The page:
Speaker Toe-In

What is speaker toe in, and why would you want to do it? Axiom Engineer Andrew Welker explains what it is, and how it can help you really get the best sound from your speakers with just a few simple changes to their position.

Today, we're going to talk about a term that many people have heard, but have no idea what it refers to, what it means or why you would want to do it, and that term is toe-in. Toe-in basically talks about how the speakers are pointing or angled towards the main listening position.
Now, I've got a pair of bookshelf speakers here, and I'm just going to show you what toe-in looks like, and then we'll talk about why you may want to do it. So right now, both of these speakers are pointing straight forward. That, by definition, means that they are not toed-in at all. If I angle the speakers so that the fronts are pointing directly at the listening position, now those speakers are fully toed-in.
So, they're directly firing at the listening position. I can go even further so that the angle of the two front axises of the speakers cross in front of the listening position. That's sometimes called extreme toe-in. Now, why do we care? Why do we want to do this? Well, depending on the particular speaker that you're using, depending on your room, depending on where the speakers are placed in the room, particularly how far they are from the side walls in the room, toe-in will affect imaging.
What's imaging? Imaging, if you close your eyes, is that thing that you can actually hear a singer coming from straight in front of you. It's a well-defined voice that's centered between the speakers. And in a good recording, this can really be incredible. Instead of this sound being spread everywhere and voices sounding like they're coming from all over the room, it can give you a very tight, focused, realistic sound.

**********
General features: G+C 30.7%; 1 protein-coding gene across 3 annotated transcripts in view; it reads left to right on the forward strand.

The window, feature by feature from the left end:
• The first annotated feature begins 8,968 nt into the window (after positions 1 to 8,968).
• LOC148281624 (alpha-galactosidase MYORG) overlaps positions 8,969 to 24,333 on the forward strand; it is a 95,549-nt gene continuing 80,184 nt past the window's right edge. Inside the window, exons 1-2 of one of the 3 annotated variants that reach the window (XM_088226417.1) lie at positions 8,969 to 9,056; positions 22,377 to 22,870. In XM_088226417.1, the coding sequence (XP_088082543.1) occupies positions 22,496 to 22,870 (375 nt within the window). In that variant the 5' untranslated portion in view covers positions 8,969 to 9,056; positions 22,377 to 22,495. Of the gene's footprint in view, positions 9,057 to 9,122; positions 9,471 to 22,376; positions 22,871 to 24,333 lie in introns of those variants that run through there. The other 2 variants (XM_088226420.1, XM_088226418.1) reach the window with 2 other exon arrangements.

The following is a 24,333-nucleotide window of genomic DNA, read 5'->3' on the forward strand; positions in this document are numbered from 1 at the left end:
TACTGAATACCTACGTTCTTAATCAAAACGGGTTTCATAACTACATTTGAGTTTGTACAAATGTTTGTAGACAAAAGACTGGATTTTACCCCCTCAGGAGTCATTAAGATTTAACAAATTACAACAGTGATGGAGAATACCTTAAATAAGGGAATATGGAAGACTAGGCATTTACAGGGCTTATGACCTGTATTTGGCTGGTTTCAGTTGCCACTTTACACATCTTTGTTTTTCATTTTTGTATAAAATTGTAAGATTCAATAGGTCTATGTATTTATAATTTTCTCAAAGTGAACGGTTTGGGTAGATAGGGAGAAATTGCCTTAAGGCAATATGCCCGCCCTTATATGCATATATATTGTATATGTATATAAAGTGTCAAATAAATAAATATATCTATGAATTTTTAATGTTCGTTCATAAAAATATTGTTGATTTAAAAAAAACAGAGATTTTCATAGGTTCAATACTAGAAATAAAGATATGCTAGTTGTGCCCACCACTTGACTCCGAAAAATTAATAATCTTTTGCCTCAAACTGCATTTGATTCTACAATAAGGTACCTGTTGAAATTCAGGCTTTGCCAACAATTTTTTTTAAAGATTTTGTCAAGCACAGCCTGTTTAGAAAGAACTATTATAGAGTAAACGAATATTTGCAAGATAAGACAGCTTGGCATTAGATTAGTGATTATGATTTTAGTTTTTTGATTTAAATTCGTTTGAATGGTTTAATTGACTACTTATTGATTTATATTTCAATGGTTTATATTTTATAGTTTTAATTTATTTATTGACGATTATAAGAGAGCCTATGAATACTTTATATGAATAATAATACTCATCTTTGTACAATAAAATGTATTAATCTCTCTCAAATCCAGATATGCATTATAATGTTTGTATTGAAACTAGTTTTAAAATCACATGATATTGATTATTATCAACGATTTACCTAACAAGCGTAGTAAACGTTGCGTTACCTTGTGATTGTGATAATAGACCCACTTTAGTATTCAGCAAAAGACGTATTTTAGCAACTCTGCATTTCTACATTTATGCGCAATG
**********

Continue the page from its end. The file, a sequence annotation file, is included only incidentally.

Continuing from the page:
Toe-in can help with that. So, I always recommend that you can start when setting up your speakers, having them pointing straight ahead. Don't worry about any toe-in. Listen to them. If you've got a tuner or a receiver with AM built in, tune into an AM radio station.
Most AM radio stations are in mono, and you can use that mono sound to listen to how focused that center image is of the speakers. Now, slowly angle them inwards, a few degrees at a time, and listen again. At some point, you will hear a clearly defined center image coming from that AM radio station.
When you've got that, put one of your favorite music tracks on, listen to it. Now, this is something you're...if you're an obsessive audiophile, you can spend forever trying to dial in the perfect toe-in. But, the reality is there's no right and wrong. It's a preference.
You want to get the speakers sounding their best, and toe-in is just another technique in your setup arsenal to make the perfect sound in your room. So, that's toe-in, and thank you for watching the video.

Andrew Welker

0 Comment(s)

Submit Comment




  • * Required Fields

Shop Omnidirectional Speakers

LFR660 Omnidirectional Speakers
LFR660 Omnidirectional Speakers

Starting at

$3,190.00
view
LFR880 Omnidirectional Speakers
LFR880 Omnidirectional Speakers

Starting at

$3,980.00
view
LFR1100 Omnidirectional Speakers
LFR1100 Omnidirectional Speakers

Starting at

$4,980.00
view
LFR180 Omnidirectional Center Channel Speaker
LFR180 Omnidirectional Center Channel Speaker

Starting at

$1,990.00
view